Security guard Caryn Mitchell Hill claimed that she had been cornered alone in the doctor's corridor and grabbed by a detainee who asked her, "Where are you going,white bitch?" She identified her supposed assailant as Sambou Marong. Video footage showed Hill standing with two other officers, having a cigarette before proceeding down the corridor unhindered. She alleged in her police statement that detainees were holding long bars, but admitted in court that they were unarmed.

Chris Barry, a detention escort officer, claimed that Sunny Ozidede had kicked and punched him and hit him on the head until he fell unconscious. He said that his shirt had been ripped and solvent fluid had been thrown over him, but had not reported this to a doctor. Within five minutes of the alleged incident, Barry is seen on camera on the roof--fit, healthy and with a dry and intact shirt. This also disproved the claim by fellow guard, Timothy Allen, that Barry had not been on the roof with him.

None of the prosecution witnesses were able to positively identify any of the defendants. They did not provide any names in their original statements, no identity parades were set up and their descriptions of the alleged offenders were often completely wrong. Chris Barry wrote in his statement, "Sunny has short black curly hair, stocky build and clean shaven and he was wearing a lime green T-shirt." Sunny Ozidede was wearing a white T-shirt, has a moustache and beard, and a shaven head. Barry admitted that he could have mistaken the identity of every defendant he had named.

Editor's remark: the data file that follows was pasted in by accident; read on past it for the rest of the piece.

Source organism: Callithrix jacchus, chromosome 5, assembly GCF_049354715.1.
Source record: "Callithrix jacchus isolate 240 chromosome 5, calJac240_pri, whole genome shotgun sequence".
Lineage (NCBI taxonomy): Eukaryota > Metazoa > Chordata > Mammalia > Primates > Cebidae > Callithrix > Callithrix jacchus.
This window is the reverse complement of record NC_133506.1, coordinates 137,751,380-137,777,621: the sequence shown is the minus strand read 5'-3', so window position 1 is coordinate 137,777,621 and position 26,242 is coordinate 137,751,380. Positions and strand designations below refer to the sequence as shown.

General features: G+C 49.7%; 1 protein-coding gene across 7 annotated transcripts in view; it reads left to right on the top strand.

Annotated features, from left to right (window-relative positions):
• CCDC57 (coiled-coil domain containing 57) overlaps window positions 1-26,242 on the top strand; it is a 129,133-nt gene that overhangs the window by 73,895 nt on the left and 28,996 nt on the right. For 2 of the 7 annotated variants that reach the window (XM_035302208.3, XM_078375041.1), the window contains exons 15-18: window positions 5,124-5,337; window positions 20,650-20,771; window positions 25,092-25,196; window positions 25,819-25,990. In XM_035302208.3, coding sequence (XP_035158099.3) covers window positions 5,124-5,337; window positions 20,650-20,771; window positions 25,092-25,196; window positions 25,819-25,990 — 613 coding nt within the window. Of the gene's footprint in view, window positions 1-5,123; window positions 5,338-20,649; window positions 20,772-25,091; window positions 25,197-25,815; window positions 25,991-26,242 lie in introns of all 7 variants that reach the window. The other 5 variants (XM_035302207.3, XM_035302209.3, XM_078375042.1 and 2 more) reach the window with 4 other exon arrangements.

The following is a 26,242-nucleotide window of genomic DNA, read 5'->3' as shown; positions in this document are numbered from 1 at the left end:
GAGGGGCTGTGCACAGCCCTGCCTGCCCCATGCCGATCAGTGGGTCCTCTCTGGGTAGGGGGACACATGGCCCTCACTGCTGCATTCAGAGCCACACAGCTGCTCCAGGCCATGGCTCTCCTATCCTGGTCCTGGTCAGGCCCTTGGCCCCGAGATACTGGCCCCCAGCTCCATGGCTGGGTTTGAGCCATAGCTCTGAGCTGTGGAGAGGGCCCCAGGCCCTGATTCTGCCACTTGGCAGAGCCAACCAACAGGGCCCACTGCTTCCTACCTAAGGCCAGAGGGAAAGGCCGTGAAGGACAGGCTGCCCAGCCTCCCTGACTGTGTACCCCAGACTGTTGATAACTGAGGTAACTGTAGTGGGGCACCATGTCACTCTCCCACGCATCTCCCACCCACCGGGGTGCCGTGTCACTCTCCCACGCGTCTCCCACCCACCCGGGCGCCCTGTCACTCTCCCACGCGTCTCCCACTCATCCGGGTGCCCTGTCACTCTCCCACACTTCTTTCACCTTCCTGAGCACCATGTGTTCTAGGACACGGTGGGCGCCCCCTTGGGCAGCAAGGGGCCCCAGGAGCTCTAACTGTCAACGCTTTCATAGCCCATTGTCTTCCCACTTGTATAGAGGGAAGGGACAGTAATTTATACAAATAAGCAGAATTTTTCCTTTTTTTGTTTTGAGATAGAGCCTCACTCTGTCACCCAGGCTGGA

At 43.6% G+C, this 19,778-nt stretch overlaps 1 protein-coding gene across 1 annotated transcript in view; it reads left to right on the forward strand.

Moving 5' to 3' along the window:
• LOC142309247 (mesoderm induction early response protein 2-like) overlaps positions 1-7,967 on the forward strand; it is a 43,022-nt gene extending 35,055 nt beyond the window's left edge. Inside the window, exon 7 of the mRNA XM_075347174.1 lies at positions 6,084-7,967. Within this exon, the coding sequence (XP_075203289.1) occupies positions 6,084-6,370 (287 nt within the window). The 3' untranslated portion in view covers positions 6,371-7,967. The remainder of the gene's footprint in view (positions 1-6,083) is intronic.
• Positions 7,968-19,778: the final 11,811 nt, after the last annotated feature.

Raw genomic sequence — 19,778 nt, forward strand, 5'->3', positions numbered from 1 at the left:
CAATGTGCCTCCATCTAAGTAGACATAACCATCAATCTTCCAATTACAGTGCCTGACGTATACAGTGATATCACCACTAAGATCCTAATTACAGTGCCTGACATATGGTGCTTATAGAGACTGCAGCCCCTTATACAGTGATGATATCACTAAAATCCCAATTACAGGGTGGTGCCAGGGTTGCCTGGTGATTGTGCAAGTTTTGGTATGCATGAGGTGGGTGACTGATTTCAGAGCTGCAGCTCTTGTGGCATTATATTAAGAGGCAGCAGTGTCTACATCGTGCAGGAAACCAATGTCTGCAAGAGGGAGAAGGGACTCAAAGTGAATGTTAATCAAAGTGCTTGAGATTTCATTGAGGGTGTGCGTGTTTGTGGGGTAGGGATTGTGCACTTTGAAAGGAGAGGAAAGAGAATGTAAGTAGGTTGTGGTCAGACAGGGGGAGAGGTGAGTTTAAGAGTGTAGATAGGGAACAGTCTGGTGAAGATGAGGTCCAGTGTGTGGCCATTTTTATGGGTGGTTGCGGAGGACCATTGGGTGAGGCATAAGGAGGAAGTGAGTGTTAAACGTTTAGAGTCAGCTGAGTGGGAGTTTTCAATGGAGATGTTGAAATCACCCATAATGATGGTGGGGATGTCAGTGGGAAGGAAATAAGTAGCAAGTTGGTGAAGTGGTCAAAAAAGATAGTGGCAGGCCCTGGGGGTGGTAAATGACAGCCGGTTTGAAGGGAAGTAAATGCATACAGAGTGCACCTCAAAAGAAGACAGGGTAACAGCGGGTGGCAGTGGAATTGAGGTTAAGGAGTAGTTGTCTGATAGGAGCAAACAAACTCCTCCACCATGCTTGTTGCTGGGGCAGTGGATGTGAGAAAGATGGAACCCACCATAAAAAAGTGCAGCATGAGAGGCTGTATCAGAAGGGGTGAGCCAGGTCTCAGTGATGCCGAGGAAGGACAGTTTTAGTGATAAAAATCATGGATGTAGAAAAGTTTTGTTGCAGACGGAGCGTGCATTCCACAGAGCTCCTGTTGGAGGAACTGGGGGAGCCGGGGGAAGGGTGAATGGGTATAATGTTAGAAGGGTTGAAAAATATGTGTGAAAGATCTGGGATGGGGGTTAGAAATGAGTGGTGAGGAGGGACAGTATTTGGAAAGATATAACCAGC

Following a statement on June 17, in which yet another security guard was caught lying about defendant Edward Onabanjo-Agora throwing a dumbbell, the prosecution was forced to admit defeat. Nicholas Jarman, leading barrister for the Crown Prosecution, told the court that the case was essentially based on evidence from Group 4 officers on duty during the incident and, "no prosecution properly conducted could or should invite a jury to convict on the basis of this evidence."

After the trial's collapse three of the defendants were released. Sunny Ozidede and Edward Onabanjo Agora had already won refugee status. Lucky Agbebaku was granted temporary admission.

The other five--Stanley Nwaidike, Sambou Marong, John Quaquah, Enahoro Esemuze and Harrison Tubman--were moved to five different police stations before being taken to Rochester Prison.

On June 22, another group of 82 detainees, including asylum seekers from Turkey, the Ivory Coast, Nigeria and Pakistan, launched a hunger strike demanding the right to discuss their cases with the Labour government.

Although the media heavily covered the camp protests and the run-up to the trial, often branding the asylum seekers as "violent thugs", the trial's collapse received scant attention. An article in the Observer criticising the Labour government's prosecution of the Campsfield defendants prompted threats and complaints by Michael O'Brien, the Home Office Minister, whilst Group 4 lawyers warned that they would sue if "such articles continue to be published."